# Crate abstractio

source · [−]## Expand description

## Abstractio

Abstract IO dimensionality analysis for physics using theory of Avatar Extensions

Brought to you by the AdvancedResearch community.

```
use abstractio::*;
fn main() {
assert_eq!(density().dim(), [1, 2]);
assert_eq!(measure_force().dim(), [3, 7]);
assert_eq!(format!("{:?}", density().to_abstract()), "Bin((Variable, Variable))".to_string());
assert_eq!(density().to_abstract().dim(), [1, 2]);
}
```

IO dimensionality can be used to determine freedom of degrees in a physical system and the work required to measure it.

Abstract IO dimensionality analysis is a structure that can be projected down from the algebraic description of the physical system and used to calculate the IO dimensionality without loss of information.

#### Motivation

The theory of Avatar Extensions predicts that there is a level of abstraction where the concrete binary operators do not matter and where unary operators contract topologically. In particular, this kind of analysis is important for the semantics of Avatar Graphs.

This library shows that this level of abstraction is possible, using combinatorial properties of “ways to read” and “ways to write”.

An algebraic expression describing a physical system or measurement is analyzed and an IO dimension vector is calculated. The abstraction level made possible here is shown by projecting the algebraic expression to an “Abstract IO” data structure. From this abstract structure, it is possible to compute the IO dimension vector without loss of information.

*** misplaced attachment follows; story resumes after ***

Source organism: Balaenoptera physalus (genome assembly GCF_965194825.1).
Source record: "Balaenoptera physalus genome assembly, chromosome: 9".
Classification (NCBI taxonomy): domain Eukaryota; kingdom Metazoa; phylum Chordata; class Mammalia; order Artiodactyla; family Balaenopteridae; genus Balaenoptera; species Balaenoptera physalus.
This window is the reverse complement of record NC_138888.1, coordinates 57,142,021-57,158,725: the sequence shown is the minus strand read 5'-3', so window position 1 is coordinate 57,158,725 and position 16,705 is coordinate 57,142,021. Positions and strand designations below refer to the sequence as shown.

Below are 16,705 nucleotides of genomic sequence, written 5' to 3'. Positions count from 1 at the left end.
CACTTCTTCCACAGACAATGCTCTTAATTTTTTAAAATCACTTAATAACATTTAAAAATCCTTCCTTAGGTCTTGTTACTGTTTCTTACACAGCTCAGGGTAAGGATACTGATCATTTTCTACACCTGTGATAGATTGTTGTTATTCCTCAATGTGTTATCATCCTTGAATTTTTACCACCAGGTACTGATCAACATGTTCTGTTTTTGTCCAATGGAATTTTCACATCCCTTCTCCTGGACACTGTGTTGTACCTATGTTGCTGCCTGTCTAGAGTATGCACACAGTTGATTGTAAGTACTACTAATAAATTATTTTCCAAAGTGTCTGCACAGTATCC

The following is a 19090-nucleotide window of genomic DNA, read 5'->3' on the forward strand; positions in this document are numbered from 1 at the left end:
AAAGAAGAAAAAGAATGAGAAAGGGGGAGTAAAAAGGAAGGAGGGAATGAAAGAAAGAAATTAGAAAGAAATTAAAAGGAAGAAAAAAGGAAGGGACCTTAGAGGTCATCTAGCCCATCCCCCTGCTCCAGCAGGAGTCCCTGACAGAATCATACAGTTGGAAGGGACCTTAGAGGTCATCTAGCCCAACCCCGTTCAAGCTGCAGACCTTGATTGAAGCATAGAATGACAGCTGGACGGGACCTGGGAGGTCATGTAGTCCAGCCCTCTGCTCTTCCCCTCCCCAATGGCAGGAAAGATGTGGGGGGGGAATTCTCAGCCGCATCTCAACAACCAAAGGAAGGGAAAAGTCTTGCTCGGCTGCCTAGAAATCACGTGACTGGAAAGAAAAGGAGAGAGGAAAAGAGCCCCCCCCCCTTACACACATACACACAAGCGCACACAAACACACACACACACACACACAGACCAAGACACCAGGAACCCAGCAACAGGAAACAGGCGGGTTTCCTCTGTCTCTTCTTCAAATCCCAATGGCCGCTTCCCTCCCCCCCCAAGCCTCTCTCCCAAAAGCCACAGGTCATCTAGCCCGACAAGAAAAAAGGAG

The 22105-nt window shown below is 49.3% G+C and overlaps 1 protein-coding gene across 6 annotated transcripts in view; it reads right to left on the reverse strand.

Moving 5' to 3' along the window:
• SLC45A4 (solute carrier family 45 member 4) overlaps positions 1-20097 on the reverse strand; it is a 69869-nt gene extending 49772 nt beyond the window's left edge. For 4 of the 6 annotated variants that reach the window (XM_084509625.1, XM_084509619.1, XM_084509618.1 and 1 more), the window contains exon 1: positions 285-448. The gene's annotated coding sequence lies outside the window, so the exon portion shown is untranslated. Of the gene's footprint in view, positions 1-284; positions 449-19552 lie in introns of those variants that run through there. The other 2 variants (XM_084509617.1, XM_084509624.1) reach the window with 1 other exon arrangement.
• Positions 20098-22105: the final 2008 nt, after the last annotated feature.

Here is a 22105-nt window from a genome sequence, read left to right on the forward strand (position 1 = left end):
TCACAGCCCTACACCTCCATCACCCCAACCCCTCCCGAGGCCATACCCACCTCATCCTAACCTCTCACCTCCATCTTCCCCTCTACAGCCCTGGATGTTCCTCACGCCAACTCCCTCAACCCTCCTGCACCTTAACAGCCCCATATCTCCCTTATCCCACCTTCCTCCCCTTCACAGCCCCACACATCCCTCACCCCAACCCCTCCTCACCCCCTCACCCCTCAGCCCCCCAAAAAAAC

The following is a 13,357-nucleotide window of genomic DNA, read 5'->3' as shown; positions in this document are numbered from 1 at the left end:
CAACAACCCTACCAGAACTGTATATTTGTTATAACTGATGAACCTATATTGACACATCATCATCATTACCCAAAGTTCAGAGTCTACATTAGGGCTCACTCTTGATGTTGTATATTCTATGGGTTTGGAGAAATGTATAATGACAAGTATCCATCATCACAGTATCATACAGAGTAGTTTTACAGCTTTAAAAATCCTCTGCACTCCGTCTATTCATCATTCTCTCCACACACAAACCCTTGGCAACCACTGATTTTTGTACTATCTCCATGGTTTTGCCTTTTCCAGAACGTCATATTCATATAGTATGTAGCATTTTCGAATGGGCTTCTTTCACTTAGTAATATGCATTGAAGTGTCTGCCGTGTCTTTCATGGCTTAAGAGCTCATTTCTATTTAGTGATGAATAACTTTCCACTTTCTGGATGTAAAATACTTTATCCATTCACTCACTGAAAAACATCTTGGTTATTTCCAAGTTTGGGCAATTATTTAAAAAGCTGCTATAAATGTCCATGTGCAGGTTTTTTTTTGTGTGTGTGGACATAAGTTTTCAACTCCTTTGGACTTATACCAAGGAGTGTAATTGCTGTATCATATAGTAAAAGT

Explained in Path Semantical notation:

```
∴ f[dim_io] <=> f[to_abstract][dim_abstract_io]
∵ dim_io <=> dim_abstract_io . to_abstract
```

This is a tautology in Path Semantics.
However, it is not given that `f[to_abstract]`

has a solution,
since Path Semantics has an imaginary inverse operator.

The abstraction is possible if and only if `f[to_abstract]`

has a solution.
This property is demonstrated in this library.

#### Design

An IO dimension vector is a pair of natural numbers that counts the number of “ways to read” and “ways to write” in a physical system.

`[<ways to read>, <ways to write>]`

For example, a constant has IO dimensions `[1, 0]`

.
The first number is 1 since there is one way to read the value of a constant.
The second number is 0 since it is not possible to change a constant.

Another example: A variable has IO dimensions `[1, 1]`

.
The first number is 1 since there is one way to read the value of a variable.
The second number is 1 since there is one way to write a new value to a variable.

A more complex example is `density := mass / volume`

.
This system has IO dimensions `[1, 2]`

.
The first dimension is 1 since there is one way to read the value of density.
The second dimension is 2 since there are two ways to write a new value to a density,
one way where volume is kept constant and one way where mass is kept constant.